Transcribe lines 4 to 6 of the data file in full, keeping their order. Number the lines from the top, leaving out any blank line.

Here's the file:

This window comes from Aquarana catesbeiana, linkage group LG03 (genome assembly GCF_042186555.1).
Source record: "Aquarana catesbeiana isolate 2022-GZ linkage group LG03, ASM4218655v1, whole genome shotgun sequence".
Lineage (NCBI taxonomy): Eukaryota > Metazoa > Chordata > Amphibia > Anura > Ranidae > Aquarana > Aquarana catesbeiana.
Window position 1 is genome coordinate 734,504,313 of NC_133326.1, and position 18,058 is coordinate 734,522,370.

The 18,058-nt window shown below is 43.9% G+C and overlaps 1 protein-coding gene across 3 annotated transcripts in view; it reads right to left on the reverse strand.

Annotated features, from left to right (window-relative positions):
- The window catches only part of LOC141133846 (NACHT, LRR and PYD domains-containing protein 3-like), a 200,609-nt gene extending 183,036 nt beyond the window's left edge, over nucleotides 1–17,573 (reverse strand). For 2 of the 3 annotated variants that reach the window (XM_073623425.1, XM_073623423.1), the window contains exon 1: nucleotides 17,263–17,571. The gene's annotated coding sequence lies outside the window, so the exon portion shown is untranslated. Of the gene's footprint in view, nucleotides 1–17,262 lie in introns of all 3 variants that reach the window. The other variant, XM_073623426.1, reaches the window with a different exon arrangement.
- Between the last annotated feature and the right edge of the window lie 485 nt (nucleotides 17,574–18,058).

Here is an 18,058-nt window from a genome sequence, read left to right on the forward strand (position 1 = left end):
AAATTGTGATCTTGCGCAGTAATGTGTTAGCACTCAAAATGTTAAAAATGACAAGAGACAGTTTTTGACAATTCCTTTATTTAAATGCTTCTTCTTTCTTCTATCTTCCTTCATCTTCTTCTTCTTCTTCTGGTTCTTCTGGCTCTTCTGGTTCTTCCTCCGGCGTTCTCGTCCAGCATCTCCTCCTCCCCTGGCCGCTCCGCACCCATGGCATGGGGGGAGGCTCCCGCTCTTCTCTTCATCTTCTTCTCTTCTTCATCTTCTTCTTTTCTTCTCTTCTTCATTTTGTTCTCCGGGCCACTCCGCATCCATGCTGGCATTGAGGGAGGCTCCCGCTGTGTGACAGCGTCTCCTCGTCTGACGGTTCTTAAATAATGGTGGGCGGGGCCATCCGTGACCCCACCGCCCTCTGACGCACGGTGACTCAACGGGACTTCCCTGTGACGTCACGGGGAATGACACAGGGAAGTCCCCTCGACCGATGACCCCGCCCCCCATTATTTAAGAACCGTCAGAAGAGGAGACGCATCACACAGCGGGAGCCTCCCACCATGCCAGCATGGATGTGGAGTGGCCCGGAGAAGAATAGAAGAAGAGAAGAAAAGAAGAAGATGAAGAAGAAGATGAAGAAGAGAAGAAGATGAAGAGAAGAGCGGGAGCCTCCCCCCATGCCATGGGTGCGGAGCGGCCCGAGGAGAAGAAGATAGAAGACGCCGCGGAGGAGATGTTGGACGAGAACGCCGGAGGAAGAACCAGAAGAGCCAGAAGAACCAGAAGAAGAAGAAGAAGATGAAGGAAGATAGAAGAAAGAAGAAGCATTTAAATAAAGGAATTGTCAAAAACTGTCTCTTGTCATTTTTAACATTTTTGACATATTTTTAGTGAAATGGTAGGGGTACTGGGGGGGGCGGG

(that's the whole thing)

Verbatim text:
Window position 1 is genome coordinate 734,504,313 of NC_133326.1, and position 18,058 is coordinate 734,522,370.

The 18,058-nt window shown below is 43.9% G+C and overlaps 1 protein-coding gene across 3 annotated transcripts in view; it reads right to left on the reverse strand.

Annotated features, from left to right (window-relative positions):